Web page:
Wednesday, January 20, 2010

History of the Jews' Creative Torah-Derived Literature

Rabbi Professor Elazar Hurvitz is brilliant. He is also a kind and grandfatherly person who makes me really happy. The stuff he taught was way too cool not to share, so here are the notes. (Notes and not quotes. I paraphrased parts.) Did you ever want to know who exactly the Amoraim/ Tannaim were and what they did/ why they did it? Here's a crash course. As usual, all mistakes are mine.

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Tanakh

The essence of Israel is embodied through their creative capacity. Thus, throughout the ages, Israel has chosen to proceed in the field of literary study, always choosing to create. At the beginning, God gave us the Torah. By this we refer to the Five Books of Moses. But was that all? What about Nach? How did we receive Nach?

The Neviim said things and only later did they decide to write down their prophecies. The Anshei Kneses HaGedolah and Sofrim decided to put together what was said in some coherent way. And what of Kesuvim? In contrast to Navi, Kesuvim was given written down. When it came to Neviim, the transmission of prophecy was oral and then they made a record of it. Kesuvim means whoever created the book wrote it down.

Chazal decided that they were going to treat the whole Tanakh as one unit: everything is legitimate. What do we mean when we say everything is legitimate? That if they bring a proof of a certain point that they want to say, they can bring the proof from Mishlei to reflect upon Bereishis. They made everything one unit at the time of the end of prophecy. After the last Navi prophecied, that was the cutting line- nothing else can go into the text of Tanakh.

Torah She'Baal Peh: Tannaim

After Tanakh comes Torah She'Baal Peh. How? Well, the question of the time was: What can we get out of the Torah? Is it emotional points of view or laws? Well, narrative doesn't yield a composite of laws. So they said to themselves, "Let's see how practical we can be when studying the text of the Torah. What's the halakha from the pasuk? Can we dig up the halakha of the pasuk?" All the Tanaim were interested in was halakha. They were interested in halakhic consequences. So their desire was to find the halakha as a result of what we know till now.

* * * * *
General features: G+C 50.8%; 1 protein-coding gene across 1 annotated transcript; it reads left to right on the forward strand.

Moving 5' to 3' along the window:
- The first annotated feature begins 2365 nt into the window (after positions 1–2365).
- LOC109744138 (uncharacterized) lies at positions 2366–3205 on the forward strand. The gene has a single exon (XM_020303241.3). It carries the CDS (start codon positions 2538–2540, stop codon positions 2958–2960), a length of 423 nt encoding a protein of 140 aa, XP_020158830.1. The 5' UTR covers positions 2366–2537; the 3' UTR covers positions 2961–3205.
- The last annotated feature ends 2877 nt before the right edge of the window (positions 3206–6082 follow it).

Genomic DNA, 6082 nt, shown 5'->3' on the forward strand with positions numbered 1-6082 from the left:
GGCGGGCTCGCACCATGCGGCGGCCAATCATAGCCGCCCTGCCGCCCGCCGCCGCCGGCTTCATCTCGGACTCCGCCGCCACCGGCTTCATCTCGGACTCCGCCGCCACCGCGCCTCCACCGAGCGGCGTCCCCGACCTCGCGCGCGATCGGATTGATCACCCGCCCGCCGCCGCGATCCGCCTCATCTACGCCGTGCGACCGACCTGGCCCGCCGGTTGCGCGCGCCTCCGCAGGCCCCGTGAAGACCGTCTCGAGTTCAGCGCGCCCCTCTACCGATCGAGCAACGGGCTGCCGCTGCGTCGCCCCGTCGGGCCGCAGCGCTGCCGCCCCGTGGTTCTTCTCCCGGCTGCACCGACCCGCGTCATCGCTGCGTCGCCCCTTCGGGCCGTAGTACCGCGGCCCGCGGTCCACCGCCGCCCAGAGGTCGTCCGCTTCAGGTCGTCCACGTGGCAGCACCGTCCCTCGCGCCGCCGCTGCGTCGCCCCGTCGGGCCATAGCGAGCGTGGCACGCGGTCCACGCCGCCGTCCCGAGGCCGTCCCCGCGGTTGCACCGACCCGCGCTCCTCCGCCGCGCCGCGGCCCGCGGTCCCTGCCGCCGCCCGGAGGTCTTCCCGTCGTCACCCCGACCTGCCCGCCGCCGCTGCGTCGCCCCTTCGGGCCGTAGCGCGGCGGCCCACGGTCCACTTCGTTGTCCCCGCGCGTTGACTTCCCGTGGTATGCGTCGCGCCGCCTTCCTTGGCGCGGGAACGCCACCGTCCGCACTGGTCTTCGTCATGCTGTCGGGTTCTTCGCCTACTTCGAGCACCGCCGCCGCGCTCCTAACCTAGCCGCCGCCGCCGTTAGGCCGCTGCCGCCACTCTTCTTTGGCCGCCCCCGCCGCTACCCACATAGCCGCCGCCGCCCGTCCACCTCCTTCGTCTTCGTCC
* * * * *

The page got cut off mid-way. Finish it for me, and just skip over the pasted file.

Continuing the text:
At that point in time, they realized that when a person reads the Torah, he cannot tell which mitzvos are where and derived from what. So they decided to take all the mitzvos and classify them in an enyclopedic way in order to tell people the subject matter of the halakha. If you look at Shabbos, Berachos, Yuma, you will say that they are all arranged according to subject matter. Sometimes you encounter an argument but basically it's halakhos based on subject matter, which yields Mishnayos.

So Mishnayos are halakhos of the Torah classified according to subject.

When they finished this, that was the end. But the problem now was: they neglected the actual text of the Torah! Where are these halakhos coming from? The Chumash! So they said, now we must go to the Chumash and learn HOW the halakha was created. We must give you the process of recovering the halakhos from the Torah.

When you learn Mishna, the pasuk does not play a role in the Mishnayos. It doesn't say 'she'neemar' (or when it does, the percentage of 'sheneemars' is very low). That wasn't the issue here. When it comes to learning the text of the Torah, there they decided to figure out the origins. This is the distinction between Midrash Halakha and Mishna. The Midrash is the research on each pasuk: where the halakha stems from. Non-halakhic material was not of interest to then, though (which is why they did not cover Genesis.) When they finished the process of arranging everything and going through the text of the Torah, that was the end of Tekufas HaTanaaim.

Amoraim

Halakha was already arranged by subject matter. The Tannaim also showed you how they got to the idea. So what should the Amoraim do? They decided to go back to the Mishnayos and draw a comparative study between the Mishna and the Medrish. They were curious to see if the consequences of the halakha in Midrash Halakha will match the Mishna. You see, the Tannaim had done two different things separately:

1. First, they had created an encyclopedic assembly of halakhos (Mishnayos.)
2. Secondly, they had explained how those halakhos derived from the Torah (Midrash Halakha).